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Camp Tax Reform Proposals Impact Colleges and Universities

March 4, 2014

There are plenty of items of interest for colleges and universities in the tax reform proposals just released by Chairman Camp of the House Ways and Means Committee of the U.S. Congress. While many commentators have speculated that tax reform is stalled in the current political environment, there is a good chance that some of these proposals will be enacted eventually. It is not too soon to start taking them into account.

The proposals that directly affect colleges and universities include the following:

  • Income from research (for example, under a contract by a university to perform research services for an outside party) would be taxable as unrelated business taxable income (UBTI) unless the research results are made available to the public. Currently, income from research by a college or university is exempt. 
  • Private colleges and universities would be subject to a 1 percent excise tax on net investment income. The tax would apply if the institution has assets (other than those used in carrying out its educational purposes) of at least $100,000 per full-time student.
  • UBTI would have to be computed separately for each trade or business. Currently, a college or university can offset UBTI from one activity with losses from another, and a recent IRS study indicated that many do. This would no longer be allowed.
  • Royalties for use of an institution's name and logo would be taxable. This would include income from, e.g., credit card affinity programs. Currently, these royalties may escape taxation if the institution is simply a passive licensor.
  • For the first time, an accuracy-related penalty would apply personally to the managers of an institution. The penalty, 5 percent of the tax resulting from an unsupportable position on the return, would be capped at $20,000 and apply in those situations in which the institution is subject to the 20 percent accuracy-related penalty.
  • Currently, where a private institution pays an insider (i.e., a "disqualified person") excessively, an excise tax equal to 25 percent of the excessive amount is imposed on the disqualified person and a corresponding 10 percent excise tax (up to $20,000) is imposed on managers who participated in the decision. The excessive amount could be above-market compensation but could also, for example, involve property transactions between the disqualified person and the institution at a non-arm's-length price. There is a presumption that there is no excess benefit if the institution performs certain due diligence, including reliance on outside professionals, as to the appropriate amount to be paid. This presumption currently is rebuttable by the IRS. The new proposal would expand the scope of "disqualified persons" to include athletic coaches and investment advisors, often among the highest-paid employees of colleges and universities. It also would impose a new 10 percent excise tax on the institution itself when there is an excess benefit as described above, and the disqualified person would not enjoy any presumption created by the institution's due diligence. Finally, reliance by a manager on professional advice would not, by itself, excuse the excise tax.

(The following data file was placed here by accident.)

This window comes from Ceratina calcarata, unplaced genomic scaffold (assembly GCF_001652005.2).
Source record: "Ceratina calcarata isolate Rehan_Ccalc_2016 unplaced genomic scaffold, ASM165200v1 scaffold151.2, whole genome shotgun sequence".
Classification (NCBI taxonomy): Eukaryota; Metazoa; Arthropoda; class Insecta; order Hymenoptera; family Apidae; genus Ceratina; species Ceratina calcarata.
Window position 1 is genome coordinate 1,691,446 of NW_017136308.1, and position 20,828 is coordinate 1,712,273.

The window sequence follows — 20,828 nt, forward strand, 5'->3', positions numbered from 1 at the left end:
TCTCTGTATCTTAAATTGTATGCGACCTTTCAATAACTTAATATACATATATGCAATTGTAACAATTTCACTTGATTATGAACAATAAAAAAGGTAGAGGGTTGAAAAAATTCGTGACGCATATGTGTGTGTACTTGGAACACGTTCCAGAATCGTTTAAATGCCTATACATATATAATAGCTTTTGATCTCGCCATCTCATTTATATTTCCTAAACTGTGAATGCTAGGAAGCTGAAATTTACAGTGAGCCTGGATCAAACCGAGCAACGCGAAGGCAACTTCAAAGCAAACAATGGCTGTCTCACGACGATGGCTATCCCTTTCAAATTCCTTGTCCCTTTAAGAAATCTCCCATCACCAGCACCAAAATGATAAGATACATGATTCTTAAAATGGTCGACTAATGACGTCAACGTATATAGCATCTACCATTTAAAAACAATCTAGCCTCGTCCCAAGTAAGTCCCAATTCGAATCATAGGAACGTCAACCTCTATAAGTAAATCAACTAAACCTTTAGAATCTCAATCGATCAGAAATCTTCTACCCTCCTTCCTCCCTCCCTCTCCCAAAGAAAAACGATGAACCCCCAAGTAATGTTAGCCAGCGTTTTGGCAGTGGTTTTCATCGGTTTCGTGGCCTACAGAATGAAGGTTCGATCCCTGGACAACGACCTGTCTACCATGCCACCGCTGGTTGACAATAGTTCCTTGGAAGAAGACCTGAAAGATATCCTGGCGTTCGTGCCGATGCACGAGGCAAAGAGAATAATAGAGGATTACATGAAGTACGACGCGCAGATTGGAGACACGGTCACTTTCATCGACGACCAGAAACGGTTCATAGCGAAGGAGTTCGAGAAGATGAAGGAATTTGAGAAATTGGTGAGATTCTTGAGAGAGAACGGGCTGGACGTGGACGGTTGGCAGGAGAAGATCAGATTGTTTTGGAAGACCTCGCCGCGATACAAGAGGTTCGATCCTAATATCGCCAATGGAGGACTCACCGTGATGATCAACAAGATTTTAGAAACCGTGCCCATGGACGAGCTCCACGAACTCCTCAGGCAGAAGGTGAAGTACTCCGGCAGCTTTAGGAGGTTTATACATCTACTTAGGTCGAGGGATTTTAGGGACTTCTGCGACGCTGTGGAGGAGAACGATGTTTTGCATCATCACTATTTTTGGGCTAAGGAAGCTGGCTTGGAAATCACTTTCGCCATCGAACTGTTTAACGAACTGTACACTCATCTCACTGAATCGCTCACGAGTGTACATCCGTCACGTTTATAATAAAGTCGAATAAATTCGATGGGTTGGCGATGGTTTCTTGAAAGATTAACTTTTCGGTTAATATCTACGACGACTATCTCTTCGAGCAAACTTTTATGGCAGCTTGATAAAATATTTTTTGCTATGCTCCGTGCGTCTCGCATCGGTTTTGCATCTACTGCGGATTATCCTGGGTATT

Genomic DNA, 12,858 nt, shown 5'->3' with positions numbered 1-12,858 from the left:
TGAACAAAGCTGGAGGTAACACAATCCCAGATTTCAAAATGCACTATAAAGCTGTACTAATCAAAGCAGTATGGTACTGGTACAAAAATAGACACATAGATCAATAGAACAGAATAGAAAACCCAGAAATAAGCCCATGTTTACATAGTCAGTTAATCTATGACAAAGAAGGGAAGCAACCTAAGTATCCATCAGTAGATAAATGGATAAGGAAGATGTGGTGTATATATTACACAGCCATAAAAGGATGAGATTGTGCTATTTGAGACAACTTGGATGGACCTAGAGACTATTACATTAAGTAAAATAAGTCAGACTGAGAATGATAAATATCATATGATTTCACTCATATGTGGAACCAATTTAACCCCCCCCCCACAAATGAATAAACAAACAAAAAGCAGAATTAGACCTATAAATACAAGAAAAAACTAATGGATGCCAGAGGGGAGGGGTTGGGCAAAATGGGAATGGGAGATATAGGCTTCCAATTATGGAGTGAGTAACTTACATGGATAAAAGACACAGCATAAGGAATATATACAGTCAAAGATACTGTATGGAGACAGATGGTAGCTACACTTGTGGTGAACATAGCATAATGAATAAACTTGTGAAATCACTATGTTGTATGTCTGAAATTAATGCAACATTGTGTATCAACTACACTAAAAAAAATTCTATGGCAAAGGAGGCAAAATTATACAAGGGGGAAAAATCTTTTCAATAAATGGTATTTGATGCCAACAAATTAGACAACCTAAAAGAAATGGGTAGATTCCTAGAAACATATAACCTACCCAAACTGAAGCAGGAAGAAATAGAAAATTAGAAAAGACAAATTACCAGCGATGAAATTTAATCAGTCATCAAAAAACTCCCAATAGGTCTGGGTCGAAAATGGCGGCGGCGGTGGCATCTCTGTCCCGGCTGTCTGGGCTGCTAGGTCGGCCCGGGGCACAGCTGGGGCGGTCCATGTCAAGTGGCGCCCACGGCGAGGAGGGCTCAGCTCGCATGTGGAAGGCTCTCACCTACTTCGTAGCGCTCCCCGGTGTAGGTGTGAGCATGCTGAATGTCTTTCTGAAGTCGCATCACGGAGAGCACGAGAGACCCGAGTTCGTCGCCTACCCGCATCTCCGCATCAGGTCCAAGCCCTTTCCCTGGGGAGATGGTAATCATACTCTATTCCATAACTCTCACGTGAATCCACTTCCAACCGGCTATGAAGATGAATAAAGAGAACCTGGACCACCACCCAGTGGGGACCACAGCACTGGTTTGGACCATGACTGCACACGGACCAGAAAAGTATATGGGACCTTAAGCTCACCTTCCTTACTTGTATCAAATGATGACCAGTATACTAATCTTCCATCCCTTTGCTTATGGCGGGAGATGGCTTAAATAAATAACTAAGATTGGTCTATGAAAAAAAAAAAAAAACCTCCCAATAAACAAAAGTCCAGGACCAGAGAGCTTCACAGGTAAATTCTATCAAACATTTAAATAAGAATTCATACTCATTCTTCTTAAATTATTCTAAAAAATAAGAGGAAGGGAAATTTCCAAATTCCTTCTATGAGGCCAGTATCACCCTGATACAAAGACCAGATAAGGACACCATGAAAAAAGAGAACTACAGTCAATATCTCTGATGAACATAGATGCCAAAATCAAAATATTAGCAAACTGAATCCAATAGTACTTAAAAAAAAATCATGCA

• Exemption for qualified sponsorship payments would be limited. Currently, such payments (from business sponsors of events, who receive no benefit other than acknowledgement of the name, logo, or product lines of the business) are exempt. Under the proposal, they would be taxable if either (a) product lines are mentioned or (b) the aggregate payments for one event exceed $25,000, and the sponsor's name or logo appears more prominently than the names of a significant portion of the other donors to the event. Thus, for example, an exclusive (i.e., no other donors) sponsorship payment of over $25,000 would be taxable.

There are numerous other provisions in the proposal (e.g., changes to treatment of charitable contribution deductions, overall tax rates, and education benefits) that would have an indirect effect on colleges and universities as well. Institutions would do well to start thinking about influencing the course of the legislation, as well as taking the possible changes into account when structuring their transactions.


IRS Circular 230 Disclosure: To comply with certain U.S. Treasury regulations, we inform you that, unless expressly stated otherwise, any U.S. federal tax advice contained in this communication, including attachments, was not intended or written to be used, and cannot be used, by any taxpayer for the purpose of avoiding any penalties that may be imposed on such taxpayer by the Internal Revenue Service. In addition, if any such tax advice is used or referred to by other parties in promoting, marketing or recommending any partnership or other entity, investment plan or arrangement, then (i) the advice should be construed as written in connection with the promotion or marketing by others of the transaction(s) or matter(s) addressed in this communication and (ii) the taxpayer should seek advice based on the taxpayer's particular circumstances from an independent tax advisor. To the extent that a state taxing authority has adopted rules similar to the relevant provisions of Circular 230, use of any state tax advice contained herein is similarly limited.

For more information, please contact the professional(s) listed below, or your regular Crowell & Moring contact.

Laurel Pyke Malson
Partner – Washington, D.C.
Phone: +1.202.624.2576